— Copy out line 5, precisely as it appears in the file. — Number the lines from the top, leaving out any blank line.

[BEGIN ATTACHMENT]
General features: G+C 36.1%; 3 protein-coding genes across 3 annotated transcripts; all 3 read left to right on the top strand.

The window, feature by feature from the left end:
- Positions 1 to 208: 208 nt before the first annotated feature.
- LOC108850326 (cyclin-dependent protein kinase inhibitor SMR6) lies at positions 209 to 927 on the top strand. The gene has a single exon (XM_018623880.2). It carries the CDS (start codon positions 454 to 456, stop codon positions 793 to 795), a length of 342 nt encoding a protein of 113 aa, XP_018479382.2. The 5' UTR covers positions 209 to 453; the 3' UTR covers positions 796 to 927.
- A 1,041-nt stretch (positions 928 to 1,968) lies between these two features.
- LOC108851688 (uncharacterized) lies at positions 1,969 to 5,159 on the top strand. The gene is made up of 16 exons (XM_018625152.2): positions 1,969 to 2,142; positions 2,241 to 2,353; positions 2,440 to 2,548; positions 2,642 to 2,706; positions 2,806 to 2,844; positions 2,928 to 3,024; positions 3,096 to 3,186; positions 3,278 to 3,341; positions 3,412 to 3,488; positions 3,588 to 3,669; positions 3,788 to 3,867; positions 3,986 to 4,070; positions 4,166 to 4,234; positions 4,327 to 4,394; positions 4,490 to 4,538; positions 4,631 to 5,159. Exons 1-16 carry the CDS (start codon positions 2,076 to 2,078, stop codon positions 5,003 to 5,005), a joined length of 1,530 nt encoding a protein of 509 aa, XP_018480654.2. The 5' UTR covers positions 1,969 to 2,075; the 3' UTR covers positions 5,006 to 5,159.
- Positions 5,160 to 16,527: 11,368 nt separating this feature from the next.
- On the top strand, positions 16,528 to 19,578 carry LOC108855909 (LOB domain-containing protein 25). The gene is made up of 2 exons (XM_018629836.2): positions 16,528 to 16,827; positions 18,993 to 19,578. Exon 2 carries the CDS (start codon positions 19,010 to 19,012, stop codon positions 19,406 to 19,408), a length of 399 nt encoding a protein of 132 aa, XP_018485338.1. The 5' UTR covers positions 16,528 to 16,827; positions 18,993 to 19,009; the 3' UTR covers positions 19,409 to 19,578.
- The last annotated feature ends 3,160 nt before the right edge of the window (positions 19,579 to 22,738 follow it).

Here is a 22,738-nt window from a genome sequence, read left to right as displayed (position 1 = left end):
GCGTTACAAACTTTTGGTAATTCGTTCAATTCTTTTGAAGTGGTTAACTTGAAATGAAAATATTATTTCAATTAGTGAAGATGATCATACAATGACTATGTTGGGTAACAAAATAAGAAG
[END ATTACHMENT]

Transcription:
- A 1,041-nt stretch (positions 928 to 1,968) lies between these two features.